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Know Your Facts

Real Rap Philly encourages Philly youth to get the “real” on what sexually transmitted infections (STI) are, how they are transmitted and how to treat them. But it does not stop there. We are also your source for teen pregnancy, how it occurs and how to prevent it. Click on the links below to learn more.

    • SEXUALLY TRANSMITTED INFECTIONS

      Sexually Transmitted Infections (STI) disproportionately affect Philly youth ages 15 to 24 years old. Philadelphia is ranked #4 nationally for reported cases for chlamydia and gonorrhea. Though the statistics are alarming, Real Rap Philly’s mission is to reduce the rates of infection by educating the youth.

      It starts with you! It’s not who you are but what you do that puts you at risk of getting an STI and even HIV. Below are descriptions of some of the most common STIs among youth ages 15 to 24 years old. Each describes the type of infection (bacteria, parasite or virus), the symptoms associated with the infection and treatment options.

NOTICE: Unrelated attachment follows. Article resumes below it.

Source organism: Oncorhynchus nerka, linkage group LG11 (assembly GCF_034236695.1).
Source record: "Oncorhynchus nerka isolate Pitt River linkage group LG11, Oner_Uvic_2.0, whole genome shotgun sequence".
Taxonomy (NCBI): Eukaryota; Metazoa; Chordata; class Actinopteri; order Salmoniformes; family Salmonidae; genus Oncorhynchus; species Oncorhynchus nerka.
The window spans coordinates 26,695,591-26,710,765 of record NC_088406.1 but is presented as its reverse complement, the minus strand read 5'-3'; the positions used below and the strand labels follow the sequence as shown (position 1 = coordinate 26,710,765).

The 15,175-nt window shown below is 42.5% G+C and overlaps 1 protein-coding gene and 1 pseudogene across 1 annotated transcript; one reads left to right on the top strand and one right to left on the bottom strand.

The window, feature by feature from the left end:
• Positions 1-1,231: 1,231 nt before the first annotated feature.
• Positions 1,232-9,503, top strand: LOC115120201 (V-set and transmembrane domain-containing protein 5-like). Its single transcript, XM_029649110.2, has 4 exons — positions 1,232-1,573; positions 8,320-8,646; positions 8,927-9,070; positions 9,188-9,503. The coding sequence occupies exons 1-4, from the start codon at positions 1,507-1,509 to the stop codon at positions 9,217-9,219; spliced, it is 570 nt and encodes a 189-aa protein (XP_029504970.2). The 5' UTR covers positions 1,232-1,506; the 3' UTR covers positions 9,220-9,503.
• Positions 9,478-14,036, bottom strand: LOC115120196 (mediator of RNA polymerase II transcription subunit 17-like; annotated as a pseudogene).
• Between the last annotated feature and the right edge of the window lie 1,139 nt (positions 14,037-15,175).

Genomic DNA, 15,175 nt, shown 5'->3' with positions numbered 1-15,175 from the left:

If you think you may be infected with an STI, click here to find a testing site or visit your primary doctor. If you would like to speak to a Real Rap Philly representative call:

      You should ideally test for STIs every time you change a partner.

      GENITAL HERPES OR HERPES SIMPLEX 2:
      Type of infection:
      Virus 
      Symptoms:
      Painful blisters and/sores on or near the genitals or anus. Most people who have genital herpes don’t know it. There are often no symptoms. Men and women can get genital herpes.
      Treatment:
      Treatable but incurable. You will always have this virus.

      Learn more about Genital Herpes or Herpes Simplex 2

       

      GENITAL WARTS:
      Type of infection:
      Virus
      Symptoms:
      Tiny pink or reddish warts on or near the genitals or anus. It is caused by a virus calledHuman Papilloma Virus (HPV).